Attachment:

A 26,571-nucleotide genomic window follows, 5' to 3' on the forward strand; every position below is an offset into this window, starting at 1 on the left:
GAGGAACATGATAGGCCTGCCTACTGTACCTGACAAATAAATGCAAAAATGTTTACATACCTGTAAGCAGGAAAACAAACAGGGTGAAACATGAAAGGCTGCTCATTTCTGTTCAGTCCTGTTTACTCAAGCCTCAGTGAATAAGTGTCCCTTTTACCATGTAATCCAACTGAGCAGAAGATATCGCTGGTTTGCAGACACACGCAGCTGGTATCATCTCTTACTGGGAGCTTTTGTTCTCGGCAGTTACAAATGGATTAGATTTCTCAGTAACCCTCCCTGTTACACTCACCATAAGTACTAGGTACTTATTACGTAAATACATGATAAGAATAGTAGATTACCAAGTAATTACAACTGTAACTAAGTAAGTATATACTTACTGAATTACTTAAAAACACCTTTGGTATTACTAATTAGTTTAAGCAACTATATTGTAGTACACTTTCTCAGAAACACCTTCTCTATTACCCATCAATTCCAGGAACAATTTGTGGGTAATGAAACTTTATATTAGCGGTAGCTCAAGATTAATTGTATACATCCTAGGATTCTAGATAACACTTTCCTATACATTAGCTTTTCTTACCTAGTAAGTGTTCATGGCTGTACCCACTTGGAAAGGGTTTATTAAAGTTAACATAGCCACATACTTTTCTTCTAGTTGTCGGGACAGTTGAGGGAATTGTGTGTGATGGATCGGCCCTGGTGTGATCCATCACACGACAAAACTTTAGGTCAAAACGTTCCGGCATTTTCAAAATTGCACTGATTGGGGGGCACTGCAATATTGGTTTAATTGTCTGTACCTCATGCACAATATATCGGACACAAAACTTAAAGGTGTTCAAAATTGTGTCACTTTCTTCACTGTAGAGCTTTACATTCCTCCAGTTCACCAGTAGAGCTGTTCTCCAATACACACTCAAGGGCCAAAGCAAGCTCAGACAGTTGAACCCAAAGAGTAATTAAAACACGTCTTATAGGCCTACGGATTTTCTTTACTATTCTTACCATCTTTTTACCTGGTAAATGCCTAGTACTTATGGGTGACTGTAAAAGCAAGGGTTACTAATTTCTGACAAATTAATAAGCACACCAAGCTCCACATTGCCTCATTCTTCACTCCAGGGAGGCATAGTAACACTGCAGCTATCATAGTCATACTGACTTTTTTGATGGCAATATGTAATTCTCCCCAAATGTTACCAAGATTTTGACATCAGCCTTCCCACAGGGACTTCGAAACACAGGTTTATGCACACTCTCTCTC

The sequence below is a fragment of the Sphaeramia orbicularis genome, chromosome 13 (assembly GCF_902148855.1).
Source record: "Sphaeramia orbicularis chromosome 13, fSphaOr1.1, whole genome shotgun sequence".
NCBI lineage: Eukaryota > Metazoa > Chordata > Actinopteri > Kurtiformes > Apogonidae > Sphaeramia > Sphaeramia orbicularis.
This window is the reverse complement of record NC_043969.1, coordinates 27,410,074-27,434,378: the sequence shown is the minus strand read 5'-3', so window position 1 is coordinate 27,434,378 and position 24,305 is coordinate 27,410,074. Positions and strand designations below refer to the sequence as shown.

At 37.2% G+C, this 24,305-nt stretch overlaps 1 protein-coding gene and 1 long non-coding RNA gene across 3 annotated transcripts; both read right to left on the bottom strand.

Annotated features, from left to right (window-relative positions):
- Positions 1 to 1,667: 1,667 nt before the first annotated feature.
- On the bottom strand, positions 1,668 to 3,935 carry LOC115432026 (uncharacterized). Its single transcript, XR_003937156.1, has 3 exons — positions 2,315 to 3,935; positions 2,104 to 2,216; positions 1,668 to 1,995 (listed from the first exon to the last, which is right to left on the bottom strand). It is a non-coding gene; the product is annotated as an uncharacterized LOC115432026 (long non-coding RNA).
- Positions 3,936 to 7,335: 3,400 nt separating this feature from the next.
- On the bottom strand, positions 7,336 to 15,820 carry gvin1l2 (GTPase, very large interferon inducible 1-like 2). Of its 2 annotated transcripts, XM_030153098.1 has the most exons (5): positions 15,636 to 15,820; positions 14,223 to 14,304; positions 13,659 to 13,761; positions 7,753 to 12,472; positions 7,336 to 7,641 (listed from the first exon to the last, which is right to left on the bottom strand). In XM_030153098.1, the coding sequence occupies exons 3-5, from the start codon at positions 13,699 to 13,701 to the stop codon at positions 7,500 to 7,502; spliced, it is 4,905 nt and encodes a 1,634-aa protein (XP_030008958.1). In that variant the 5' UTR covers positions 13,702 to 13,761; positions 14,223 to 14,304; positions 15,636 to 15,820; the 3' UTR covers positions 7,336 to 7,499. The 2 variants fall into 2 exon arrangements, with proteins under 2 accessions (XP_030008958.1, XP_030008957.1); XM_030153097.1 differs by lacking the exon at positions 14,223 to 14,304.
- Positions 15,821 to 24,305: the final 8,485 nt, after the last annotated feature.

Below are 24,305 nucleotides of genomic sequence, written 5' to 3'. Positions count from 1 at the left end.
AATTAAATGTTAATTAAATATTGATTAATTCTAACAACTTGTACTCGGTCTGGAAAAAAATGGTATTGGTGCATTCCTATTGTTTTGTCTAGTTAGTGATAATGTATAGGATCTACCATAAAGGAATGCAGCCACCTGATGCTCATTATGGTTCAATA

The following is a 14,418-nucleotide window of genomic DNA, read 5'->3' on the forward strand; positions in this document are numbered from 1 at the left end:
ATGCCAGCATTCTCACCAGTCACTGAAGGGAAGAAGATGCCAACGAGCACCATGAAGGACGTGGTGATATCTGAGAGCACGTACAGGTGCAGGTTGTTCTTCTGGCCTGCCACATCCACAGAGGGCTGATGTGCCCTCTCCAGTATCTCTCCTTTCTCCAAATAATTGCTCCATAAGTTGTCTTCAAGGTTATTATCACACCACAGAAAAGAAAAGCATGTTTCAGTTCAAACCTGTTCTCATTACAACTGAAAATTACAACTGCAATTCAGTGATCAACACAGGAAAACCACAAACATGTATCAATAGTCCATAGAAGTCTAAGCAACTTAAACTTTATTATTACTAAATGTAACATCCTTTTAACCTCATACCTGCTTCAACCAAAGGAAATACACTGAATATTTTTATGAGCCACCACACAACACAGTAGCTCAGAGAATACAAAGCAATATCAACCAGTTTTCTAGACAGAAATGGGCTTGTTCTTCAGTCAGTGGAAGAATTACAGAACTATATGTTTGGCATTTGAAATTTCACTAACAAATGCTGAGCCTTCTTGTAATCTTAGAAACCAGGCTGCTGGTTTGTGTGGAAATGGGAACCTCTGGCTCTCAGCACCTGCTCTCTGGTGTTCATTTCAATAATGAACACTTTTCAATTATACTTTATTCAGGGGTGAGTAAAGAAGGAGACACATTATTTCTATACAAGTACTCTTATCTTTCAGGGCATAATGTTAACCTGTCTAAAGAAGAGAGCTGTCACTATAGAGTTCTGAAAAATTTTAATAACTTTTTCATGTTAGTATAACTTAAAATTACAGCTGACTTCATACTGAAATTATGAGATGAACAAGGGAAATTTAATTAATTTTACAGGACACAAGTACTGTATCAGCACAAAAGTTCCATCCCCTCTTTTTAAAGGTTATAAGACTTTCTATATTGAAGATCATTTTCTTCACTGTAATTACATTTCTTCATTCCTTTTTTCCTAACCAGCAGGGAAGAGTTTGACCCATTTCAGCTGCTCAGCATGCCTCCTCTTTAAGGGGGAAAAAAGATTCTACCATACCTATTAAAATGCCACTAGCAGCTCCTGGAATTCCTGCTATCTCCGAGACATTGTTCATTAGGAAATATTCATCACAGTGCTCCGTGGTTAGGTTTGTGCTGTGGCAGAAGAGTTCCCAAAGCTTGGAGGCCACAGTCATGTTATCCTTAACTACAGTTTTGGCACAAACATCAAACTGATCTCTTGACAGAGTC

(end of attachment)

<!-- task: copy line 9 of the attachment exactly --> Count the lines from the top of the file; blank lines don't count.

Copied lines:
- Positions 1 to 1,667: 1,667 nt before the first annotated feature.